G7 Leaders Slammed Over 'Steak And Lobster BBQ' As Climate Crisis 'Escalates' The leaders met in Cornwall this month for the G7 Summit - Media Credit: G7

G7 Leaders Slammed Over ‘Steak And Lobster BBQ’ As Climate Crisis ‘Escalates’

The politicians were accused of 'empty climate commitments' and 'repeating old unfulfilled promises'

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Leaders from The Group of Seven (G7) are receiving criticism for having a ‘steak and lobster BBQ celebration’ as the climate crisis ‘escalates’.

This month, leaders of the political forum met in Cornwall for this year’s summit. The event allows wealthy nations to form agreements and publish joint statements on global events.

G7 leaders: climate crisis

All G7 countries say they’re committed to holding temperatures to no more than 1.5 degrees Celcius, as set out in the Paris Agreement.

Moreover, leaders agreed to stop the funding of coal and coal-fired power overseas to slash CO2 emissions. 

‘Empty climate commitments’

However, teen climate activist Greta Thunberg blasted the politicians for their food choice.

She wrote on Instagram: “The climate and ecological crisis is rapidly escalating. G7 pours fantasy amounts into fossil fuels as CO2 emissions are forecast for 2nd biggest annual rise ever.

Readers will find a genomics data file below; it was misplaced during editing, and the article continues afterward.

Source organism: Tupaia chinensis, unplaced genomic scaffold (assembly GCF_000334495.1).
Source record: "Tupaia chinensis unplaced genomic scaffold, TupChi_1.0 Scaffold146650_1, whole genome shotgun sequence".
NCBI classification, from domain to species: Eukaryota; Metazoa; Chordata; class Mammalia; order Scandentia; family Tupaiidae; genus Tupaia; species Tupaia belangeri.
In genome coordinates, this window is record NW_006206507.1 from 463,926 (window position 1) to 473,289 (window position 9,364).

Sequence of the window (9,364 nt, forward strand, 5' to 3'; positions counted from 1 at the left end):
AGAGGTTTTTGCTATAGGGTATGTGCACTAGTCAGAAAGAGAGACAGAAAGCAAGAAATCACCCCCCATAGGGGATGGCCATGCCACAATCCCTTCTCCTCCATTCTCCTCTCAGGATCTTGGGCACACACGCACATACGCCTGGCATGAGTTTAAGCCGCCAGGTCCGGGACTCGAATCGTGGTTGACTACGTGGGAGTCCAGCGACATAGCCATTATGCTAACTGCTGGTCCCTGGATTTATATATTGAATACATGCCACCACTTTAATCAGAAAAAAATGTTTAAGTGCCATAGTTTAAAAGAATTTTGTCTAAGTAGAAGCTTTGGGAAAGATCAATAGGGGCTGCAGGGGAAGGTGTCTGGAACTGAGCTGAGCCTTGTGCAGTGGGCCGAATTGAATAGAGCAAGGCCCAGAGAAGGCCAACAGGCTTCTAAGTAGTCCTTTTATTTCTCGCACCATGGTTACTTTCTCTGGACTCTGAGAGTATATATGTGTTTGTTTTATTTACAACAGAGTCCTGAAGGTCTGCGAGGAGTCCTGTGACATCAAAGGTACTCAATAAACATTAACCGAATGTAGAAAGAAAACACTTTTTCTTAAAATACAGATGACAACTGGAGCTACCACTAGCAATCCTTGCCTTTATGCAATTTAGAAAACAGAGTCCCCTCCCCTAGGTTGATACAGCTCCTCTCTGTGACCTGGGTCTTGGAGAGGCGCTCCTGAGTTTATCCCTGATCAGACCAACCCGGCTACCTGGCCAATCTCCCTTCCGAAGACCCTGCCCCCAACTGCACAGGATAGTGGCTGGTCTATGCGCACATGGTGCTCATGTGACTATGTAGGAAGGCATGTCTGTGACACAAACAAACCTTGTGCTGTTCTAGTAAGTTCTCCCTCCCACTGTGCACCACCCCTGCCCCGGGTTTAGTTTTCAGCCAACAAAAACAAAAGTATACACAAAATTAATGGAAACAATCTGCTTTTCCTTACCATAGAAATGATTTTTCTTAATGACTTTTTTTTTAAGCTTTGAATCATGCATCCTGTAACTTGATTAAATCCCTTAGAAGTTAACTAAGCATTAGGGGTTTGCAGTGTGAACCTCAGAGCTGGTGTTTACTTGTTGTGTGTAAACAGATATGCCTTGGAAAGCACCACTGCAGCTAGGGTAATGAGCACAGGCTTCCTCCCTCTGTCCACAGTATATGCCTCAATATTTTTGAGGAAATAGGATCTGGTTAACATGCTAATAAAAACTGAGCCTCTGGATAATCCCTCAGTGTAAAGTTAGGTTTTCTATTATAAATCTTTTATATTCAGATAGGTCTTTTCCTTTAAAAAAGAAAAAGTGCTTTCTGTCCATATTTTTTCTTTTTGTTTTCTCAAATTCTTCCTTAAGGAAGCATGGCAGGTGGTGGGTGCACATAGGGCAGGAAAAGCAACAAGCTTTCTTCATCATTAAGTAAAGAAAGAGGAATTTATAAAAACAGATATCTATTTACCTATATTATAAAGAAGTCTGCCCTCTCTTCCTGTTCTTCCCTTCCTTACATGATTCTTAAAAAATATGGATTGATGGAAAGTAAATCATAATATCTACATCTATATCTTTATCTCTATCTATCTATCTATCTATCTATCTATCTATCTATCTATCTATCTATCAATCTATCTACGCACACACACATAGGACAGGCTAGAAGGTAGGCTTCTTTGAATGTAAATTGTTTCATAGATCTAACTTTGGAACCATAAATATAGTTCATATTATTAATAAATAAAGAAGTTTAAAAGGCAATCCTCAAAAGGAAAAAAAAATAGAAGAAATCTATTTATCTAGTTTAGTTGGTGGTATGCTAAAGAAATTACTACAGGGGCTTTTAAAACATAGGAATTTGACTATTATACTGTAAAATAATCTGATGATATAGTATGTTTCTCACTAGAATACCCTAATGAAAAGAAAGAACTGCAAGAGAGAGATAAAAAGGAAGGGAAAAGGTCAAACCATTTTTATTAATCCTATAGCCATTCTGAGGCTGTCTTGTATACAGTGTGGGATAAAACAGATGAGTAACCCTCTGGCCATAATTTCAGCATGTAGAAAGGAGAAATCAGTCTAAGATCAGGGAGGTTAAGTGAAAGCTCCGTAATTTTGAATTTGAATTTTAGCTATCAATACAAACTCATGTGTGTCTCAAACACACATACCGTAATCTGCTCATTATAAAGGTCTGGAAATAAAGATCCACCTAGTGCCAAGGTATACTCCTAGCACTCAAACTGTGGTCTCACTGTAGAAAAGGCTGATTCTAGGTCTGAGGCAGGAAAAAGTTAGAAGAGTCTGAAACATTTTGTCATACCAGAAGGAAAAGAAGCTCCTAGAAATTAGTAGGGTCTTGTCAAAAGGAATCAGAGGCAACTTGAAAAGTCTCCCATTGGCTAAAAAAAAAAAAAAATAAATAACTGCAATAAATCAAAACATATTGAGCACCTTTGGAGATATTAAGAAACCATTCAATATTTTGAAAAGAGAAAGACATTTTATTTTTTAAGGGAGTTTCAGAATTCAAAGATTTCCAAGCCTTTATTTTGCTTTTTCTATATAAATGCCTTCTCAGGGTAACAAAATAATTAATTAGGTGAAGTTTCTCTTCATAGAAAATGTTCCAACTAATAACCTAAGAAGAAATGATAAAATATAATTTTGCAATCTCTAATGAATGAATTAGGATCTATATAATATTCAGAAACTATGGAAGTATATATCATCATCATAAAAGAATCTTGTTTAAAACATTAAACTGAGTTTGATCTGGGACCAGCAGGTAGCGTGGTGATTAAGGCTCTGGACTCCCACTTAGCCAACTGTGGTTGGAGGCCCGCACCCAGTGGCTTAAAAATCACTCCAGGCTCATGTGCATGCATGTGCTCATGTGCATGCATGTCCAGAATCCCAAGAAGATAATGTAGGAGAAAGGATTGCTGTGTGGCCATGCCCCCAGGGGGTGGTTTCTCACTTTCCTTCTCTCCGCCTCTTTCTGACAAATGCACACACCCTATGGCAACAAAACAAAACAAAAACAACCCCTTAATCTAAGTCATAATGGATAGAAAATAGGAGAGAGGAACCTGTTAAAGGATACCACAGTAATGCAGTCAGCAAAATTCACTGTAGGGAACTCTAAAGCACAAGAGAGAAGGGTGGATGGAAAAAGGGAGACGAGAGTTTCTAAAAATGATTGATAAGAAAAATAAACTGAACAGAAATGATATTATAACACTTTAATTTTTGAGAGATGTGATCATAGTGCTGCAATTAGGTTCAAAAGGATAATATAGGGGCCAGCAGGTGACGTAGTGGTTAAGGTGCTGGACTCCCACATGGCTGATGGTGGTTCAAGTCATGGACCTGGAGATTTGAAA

“But, the G7 leaders really seem to be having a good time presenting their empty climate commitments and repeating old unfulfilled promises.

“Of course this calls for a steak-and-lobster-BBQ-celebration while jet planes perform aerobatics in the sky above the G7 resort!”

The post garnered a staggering 546,000 likes and thousands of comments.

TV personality Fearne Cotton was one of many celebs who backed Thunberg’s post. “Just unreal,” the star wrote. “Painful to observe. Love to you Greta.”

Follow Greta Thunberg on instagram here

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Liam Gilliver

Liam is the former Deputy Editor of Plant Based News. He has written for The Independent, Huffington Post, Attitude Magazine, and more. He is also the author of 'We're Worried About Him'.

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Rowland Ross
Rowland Ross
1 year ago

Nothing wrong with beef or lobster providing they are sustainably sourced!

Darrell Sawczuk
Darrell Sawczuk
1 year ago
Reply to  Rowland Ross

What would sustainable mean to you?

Rowland Ross
Rowland Ross
1 year ago

Along with the dictionary definition, Non damaging to the biosphere.

rodentx2
rodentx2
1 year ago
Reply to  Rowland Ross

You eat “sustainably sourced” beef and lobster for pleasure (not need), but your victims suffered and died in earnest, and there IS something wrong with that! It’s an ethical issue beyond merely sparing the biosphere from damage.

I can think of a better one: How about sustainable human population control into the future? How about human self-control based on ethical arguments for sparing other animals’ lives, not just the biosphere? comment image